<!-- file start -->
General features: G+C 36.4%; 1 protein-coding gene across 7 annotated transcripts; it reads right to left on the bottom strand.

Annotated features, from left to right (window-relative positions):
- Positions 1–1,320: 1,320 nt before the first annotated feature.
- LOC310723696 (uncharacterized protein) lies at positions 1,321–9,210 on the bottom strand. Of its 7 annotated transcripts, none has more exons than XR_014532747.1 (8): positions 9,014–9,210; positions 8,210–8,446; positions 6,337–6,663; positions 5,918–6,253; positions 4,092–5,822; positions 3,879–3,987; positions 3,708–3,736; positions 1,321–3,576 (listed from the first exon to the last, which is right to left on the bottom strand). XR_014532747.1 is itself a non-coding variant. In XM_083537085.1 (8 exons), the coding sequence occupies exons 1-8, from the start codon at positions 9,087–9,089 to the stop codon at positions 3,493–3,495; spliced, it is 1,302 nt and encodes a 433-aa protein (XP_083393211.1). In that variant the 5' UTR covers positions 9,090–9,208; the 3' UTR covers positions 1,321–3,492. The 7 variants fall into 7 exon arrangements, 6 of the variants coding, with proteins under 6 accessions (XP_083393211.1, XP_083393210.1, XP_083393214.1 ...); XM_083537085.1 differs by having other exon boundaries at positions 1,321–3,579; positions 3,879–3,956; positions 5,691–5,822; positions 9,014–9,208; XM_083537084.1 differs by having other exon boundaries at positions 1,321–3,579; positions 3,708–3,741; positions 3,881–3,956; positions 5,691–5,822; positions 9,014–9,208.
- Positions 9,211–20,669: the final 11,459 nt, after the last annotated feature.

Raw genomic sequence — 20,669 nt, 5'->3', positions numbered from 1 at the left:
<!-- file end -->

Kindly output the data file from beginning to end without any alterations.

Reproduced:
General features: G+C 36.4%; 1 protein-coding gene across 7 annotated transcripts; it reads right to left on the bottom strand.

Annotated features, from left to right (window-relative positions):
- Positions 1–1,320: 1,320 nt before the first annotated feature.
- LOC310723696 (uncharacterized protein) lies at positions 1,321–9,210 on the bottom strand. Of its 7 annotated transcripts, none has more exons than XR_014532747.1 (8): positions 9,014–9,210; positions 8,210–8,446; positions 6,337–6,663; positions 5,918–6,253; positions 4,092–5,822; positions 3,879–3,987; positions 3,708–3,736; positions 1,321–3,576 (listed from the first exon to the last, which is right to left on the bottom strand). XR_014532747.1 is itself a non-coding variant. In XM_083537085.1 (8 exons), the coding sequence occupies exons 1-8, from the start codon at positions 9,087–9,089 to the stop codon at positions 3,493–3,495; spliced, it is 1,302 nt and encodes a 433-aa protein (XP_083393211.1). In that variant the 5' UTR covers positions 9,090–9,208; the 3' UTR covers positions 1,321–3,492. The 7 variants fall into 7 exon arrangements, 6 of the variants coding, with proteins under 6 accessions (XP_083393211.1, XP_083393210.1, XP_083393214.1 ...); XM_083537085.1 differs by having other exon boundaries at positions 1,321–3,579; positions 3,879–3,956; positions 5,691–5,822; positions 9,014–9,208; XM_083537084.1 differs by having other exon boundaries at positions 1,321–3,579; positions 3,708–3,741; positions 3,881–3,956; positions 5,691–5,822; positions 9,014–9,208.
- Positions 9,211–20,669: the final 11,459 nt, after the last annotated feature.

Raw genomic sequence — 20,669 nt, 5'->3', positions numbered from 1 at the left: